PORTLAND, Maine — A big development today in that controversial Central Maine Power transmission line for western Maine -- Gov. Janet Mills has thrown her support behind the project, saying it will help lower electric rates and reduce carbon emissions that are contributing to climate change.  

"We can’t say no to every prospect, to every project. We have to open the door," Mills told reporters Thursday morning, shortly before boarding a plane to Washington for the National Governor’s Conference.

She says the decision to support the transmission line, officially called the New England Clean Energy Connect, came after weeks of negotiations between CMP, the Governor’s energy office, several intervening parties, and the state’s Public Advocate. 

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Those negotiations resulted in an agreement, officially called a stipulation, that provides $258 million of incentives to Maine over the next forty years. For Mills, the biggest incentive is the prospect of reducing carbon emissions as a result of bringing 1,000 megawatts of hydroelectric power into New England. 

She says a consultant hired by the PUC estimated the change will reduce carbon emissions by 3.6 million metric tons each year.

"3.6 million metric tons per year from this transmission line," Mills told reporters, "which will allow New England to base its energy on hydro-electric power, among the cleanest you can take."

The Natural Resources Council of Maine, which continues to oppose the project, argues the climate change benefits of the NECEC are not realistic. He called that the project’s "fundamental flaw".

"It has all these negatives on environment, scenic resources, wildlife, and renewable energy future and industry," said Dylan Voorhees of the NRCM. "All those negative impacts and it doesn’t have a benefit for our climate. The actual atmosphere, the climate itself, will not benefit from this transmission line."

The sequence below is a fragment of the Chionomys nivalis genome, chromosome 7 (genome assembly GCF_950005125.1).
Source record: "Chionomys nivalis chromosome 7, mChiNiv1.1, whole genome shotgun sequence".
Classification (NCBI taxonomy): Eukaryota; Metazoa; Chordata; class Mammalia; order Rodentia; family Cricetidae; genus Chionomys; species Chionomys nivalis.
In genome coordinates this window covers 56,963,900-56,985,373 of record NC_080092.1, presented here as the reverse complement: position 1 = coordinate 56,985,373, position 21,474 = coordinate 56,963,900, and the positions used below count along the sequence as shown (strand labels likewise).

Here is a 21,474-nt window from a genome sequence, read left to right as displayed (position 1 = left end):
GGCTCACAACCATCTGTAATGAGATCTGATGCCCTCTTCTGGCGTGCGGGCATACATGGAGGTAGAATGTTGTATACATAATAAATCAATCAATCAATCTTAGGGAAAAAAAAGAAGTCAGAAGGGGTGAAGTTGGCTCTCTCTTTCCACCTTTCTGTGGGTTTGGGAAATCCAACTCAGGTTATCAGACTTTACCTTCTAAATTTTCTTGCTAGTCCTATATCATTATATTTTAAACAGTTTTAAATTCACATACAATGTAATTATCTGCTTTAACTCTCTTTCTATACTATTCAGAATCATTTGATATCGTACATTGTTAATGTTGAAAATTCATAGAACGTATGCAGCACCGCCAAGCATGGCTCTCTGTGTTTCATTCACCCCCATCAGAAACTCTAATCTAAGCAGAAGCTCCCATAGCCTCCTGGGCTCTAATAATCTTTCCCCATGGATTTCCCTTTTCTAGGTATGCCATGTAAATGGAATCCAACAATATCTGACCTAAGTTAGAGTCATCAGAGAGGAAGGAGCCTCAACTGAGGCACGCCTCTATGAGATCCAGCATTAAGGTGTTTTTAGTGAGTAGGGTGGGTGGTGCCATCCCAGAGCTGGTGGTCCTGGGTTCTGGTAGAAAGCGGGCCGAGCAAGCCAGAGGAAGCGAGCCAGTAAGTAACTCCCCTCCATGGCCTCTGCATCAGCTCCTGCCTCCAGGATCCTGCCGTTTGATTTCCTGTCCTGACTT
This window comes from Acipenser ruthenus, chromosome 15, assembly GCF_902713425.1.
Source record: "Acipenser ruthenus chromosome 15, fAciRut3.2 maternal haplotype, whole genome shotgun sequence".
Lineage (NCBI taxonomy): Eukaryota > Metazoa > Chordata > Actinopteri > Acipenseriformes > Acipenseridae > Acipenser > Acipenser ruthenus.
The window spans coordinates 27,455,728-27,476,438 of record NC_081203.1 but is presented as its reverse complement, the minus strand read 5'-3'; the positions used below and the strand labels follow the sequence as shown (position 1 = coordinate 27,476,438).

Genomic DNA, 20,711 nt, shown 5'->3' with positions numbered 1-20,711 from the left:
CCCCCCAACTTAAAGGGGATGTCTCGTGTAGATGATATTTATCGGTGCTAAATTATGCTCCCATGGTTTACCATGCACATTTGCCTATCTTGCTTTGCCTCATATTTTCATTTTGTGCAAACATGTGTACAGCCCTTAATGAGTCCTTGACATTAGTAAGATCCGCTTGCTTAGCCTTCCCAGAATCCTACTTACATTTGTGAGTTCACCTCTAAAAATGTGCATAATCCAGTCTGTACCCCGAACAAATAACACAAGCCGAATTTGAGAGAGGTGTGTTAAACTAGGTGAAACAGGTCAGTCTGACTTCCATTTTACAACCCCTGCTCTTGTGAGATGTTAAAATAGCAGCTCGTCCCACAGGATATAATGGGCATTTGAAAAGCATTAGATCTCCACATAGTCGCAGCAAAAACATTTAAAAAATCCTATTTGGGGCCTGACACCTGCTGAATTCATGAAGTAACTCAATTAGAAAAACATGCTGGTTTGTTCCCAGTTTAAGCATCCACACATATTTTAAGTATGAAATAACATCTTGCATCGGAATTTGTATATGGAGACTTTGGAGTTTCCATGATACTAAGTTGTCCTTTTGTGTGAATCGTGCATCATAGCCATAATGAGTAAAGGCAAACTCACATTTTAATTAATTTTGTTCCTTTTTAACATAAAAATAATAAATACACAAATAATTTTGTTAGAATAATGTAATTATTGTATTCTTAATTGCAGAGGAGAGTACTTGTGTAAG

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Mills said she was also convinced to support the project because of the $258 million of incentives agreed to by CMP during the recent settlement negotiations. Many of those benefits would stretch out over as long as 40 years. For example, the settlement calls for a total of $190 million to reduce electric rates, including a fund targeted for low income households. The money would come in annual payments of roughly $3.5 million.

There is also money to buy heat pumps, expand broadband in western Maine, significantly expand electric car charging stations, and provide subsidies to help low income people buy electric cars.

Project opponents continue to have strong objections because of environmental damage, primarily from cresting the power line corridor in western Maine, running from the Quebec border to The Forks, where it would meet an existing transmission line. Mills said she hopes some of those concerns can be addressed during the next stage of the permitting process, which will be handled by the Department of Environmental Protection.

"I said all during the campaign I was skeptical. I said I had questions and concerns," said Mills. "I still have questions and concerns about environmental impact -- that’s to be dealt with down the road. But many of my concerns and questions have been addressed through these discussions the past few  weeks."